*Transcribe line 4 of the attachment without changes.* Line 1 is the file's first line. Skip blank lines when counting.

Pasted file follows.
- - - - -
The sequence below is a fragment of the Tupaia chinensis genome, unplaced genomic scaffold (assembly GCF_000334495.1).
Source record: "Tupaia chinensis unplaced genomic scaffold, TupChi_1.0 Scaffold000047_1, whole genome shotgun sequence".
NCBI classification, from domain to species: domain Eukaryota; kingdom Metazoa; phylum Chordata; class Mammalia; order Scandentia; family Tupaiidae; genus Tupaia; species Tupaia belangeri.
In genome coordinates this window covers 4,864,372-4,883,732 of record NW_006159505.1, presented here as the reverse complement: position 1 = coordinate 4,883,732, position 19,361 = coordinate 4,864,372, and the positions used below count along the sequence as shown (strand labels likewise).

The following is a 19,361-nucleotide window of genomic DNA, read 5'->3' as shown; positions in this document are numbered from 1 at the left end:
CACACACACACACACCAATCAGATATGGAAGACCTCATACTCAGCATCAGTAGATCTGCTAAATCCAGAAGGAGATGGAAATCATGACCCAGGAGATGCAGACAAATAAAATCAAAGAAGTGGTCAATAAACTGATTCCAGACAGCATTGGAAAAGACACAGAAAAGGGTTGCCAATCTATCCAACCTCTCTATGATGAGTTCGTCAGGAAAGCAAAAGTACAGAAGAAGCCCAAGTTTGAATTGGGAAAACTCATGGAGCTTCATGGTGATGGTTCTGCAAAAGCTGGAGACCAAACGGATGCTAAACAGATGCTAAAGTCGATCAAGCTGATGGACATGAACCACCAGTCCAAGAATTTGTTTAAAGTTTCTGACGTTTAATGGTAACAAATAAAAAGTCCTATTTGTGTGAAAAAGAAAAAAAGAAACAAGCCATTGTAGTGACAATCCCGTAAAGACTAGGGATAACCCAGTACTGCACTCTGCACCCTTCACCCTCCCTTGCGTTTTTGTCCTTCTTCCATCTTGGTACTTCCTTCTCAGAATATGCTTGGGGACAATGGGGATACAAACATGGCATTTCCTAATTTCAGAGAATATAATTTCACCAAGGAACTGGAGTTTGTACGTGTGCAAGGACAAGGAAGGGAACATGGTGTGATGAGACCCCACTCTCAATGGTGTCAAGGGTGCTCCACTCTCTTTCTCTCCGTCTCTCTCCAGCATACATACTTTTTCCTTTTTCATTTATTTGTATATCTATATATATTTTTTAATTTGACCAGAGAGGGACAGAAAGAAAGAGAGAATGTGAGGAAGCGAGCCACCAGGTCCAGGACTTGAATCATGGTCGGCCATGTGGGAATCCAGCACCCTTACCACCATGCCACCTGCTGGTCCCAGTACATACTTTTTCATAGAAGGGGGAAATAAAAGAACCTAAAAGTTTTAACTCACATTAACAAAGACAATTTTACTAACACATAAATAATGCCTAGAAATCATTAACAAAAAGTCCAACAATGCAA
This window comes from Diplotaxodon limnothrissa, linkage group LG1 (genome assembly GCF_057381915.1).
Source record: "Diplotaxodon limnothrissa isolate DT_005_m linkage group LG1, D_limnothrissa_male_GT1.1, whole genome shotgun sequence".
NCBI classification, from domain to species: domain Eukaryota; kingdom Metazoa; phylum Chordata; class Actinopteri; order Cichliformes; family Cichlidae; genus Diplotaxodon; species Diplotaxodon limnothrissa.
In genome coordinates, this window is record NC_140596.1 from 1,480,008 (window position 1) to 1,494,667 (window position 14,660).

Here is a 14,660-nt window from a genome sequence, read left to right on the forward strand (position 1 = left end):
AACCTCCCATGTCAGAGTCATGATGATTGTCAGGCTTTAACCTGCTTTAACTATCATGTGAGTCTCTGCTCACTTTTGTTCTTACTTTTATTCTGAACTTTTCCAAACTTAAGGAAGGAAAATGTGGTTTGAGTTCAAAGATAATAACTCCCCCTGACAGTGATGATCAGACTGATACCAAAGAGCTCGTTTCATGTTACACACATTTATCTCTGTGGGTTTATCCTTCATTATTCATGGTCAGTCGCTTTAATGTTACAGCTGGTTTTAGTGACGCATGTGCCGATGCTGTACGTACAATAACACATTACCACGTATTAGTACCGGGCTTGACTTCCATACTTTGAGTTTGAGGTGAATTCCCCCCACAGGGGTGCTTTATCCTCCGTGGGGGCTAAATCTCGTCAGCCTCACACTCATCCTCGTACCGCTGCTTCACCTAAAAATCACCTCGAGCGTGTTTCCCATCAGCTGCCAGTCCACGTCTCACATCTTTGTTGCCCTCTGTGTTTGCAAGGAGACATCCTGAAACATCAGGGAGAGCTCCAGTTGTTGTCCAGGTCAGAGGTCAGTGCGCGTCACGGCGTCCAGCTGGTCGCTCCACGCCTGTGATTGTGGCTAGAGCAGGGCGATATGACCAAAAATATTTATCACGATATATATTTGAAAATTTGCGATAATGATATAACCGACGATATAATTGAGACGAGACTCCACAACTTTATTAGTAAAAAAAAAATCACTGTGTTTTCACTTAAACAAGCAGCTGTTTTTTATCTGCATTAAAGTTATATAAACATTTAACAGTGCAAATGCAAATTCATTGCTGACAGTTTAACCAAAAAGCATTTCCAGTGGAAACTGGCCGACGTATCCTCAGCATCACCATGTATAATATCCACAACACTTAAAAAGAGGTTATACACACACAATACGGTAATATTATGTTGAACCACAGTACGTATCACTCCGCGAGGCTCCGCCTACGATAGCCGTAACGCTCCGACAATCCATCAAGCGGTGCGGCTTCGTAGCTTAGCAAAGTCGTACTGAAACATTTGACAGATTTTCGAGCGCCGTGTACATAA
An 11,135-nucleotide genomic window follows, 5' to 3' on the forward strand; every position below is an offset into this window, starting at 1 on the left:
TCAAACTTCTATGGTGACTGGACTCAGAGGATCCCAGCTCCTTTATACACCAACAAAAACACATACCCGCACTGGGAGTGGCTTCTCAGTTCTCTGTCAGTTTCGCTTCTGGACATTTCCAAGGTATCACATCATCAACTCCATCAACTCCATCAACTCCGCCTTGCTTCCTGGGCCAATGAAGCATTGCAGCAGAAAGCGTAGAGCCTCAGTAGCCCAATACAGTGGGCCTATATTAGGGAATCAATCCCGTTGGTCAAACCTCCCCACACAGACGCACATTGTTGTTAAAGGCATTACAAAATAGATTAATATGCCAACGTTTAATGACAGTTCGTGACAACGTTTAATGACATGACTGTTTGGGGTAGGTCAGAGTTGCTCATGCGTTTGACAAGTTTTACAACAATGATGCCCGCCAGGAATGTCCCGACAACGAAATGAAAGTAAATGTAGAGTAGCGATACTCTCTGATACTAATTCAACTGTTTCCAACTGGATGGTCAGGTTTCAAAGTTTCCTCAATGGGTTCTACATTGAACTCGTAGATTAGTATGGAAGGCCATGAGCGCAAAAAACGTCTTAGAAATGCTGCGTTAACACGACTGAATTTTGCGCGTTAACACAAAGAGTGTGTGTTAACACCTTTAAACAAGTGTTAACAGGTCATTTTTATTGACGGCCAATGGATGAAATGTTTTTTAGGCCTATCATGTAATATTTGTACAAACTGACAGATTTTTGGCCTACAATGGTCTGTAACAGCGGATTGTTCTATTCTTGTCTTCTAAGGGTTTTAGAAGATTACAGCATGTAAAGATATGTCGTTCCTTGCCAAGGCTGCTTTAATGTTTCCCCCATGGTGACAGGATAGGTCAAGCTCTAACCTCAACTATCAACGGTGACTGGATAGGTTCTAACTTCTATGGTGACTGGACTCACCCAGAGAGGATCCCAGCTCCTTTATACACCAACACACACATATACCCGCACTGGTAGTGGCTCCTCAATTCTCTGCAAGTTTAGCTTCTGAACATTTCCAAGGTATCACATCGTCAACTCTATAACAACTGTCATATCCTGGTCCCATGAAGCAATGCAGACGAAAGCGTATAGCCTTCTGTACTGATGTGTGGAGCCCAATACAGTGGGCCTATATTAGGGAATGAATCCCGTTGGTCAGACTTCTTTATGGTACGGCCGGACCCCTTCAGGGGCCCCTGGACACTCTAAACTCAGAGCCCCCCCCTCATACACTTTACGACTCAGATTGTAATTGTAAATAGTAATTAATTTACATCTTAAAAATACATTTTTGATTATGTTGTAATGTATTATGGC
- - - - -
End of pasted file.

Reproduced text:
In genome coordinates this window covers 4,864,372-4,883,732 of record NW_006159505.1, presented here as the reverse complement: position 1 = coordinate 4,883,732, position 19,361 = coordinate 4,864,372, and the positions used below count along the sequence as shown (strand labels likewise).